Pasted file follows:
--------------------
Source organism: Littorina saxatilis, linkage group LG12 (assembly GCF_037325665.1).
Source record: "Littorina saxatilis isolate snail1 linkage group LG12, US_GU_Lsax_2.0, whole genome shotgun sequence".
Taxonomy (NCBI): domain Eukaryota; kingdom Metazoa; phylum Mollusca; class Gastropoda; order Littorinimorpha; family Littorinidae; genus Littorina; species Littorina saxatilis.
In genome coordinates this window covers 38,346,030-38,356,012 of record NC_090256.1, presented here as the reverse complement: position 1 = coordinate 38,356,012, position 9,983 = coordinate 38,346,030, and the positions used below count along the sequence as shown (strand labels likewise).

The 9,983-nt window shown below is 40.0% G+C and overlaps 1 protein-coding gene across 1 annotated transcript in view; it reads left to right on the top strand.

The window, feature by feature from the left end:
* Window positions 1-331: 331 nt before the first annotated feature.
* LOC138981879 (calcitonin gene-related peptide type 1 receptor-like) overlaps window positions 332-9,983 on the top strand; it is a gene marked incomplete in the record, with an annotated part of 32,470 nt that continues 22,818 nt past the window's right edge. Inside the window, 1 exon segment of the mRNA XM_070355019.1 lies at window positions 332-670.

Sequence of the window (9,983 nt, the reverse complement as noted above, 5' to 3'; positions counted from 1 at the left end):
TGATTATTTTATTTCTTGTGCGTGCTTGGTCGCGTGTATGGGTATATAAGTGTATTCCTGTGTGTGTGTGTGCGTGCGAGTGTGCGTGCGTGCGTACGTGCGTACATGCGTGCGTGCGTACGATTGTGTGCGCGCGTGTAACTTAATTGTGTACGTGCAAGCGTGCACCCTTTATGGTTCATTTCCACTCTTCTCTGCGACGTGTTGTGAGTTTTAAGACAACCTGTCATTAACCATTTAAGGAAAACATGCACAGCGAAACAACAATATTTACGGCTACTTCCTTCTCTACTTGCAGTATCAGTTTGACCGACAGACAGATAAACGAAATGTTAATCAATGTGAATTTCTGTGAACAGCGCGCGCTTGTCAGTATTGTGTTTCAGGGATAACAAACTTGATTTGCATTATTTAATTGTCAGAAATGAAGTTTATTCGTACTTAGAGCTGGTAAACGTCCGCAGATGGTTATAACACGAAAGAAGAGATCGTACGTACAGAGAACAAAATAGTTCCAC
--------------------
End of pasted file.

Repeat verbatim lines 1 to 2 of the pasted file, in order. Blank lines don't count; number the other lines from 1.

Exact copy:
Source organism: Littorina saxatilis, linkage group LG12 (assembly GCF_037325665.1).
Source record: "Littorina saxatilis isolate snail1 linkage group LG12, US_GU_Lsax_2.0, whole genome shotgun sequence".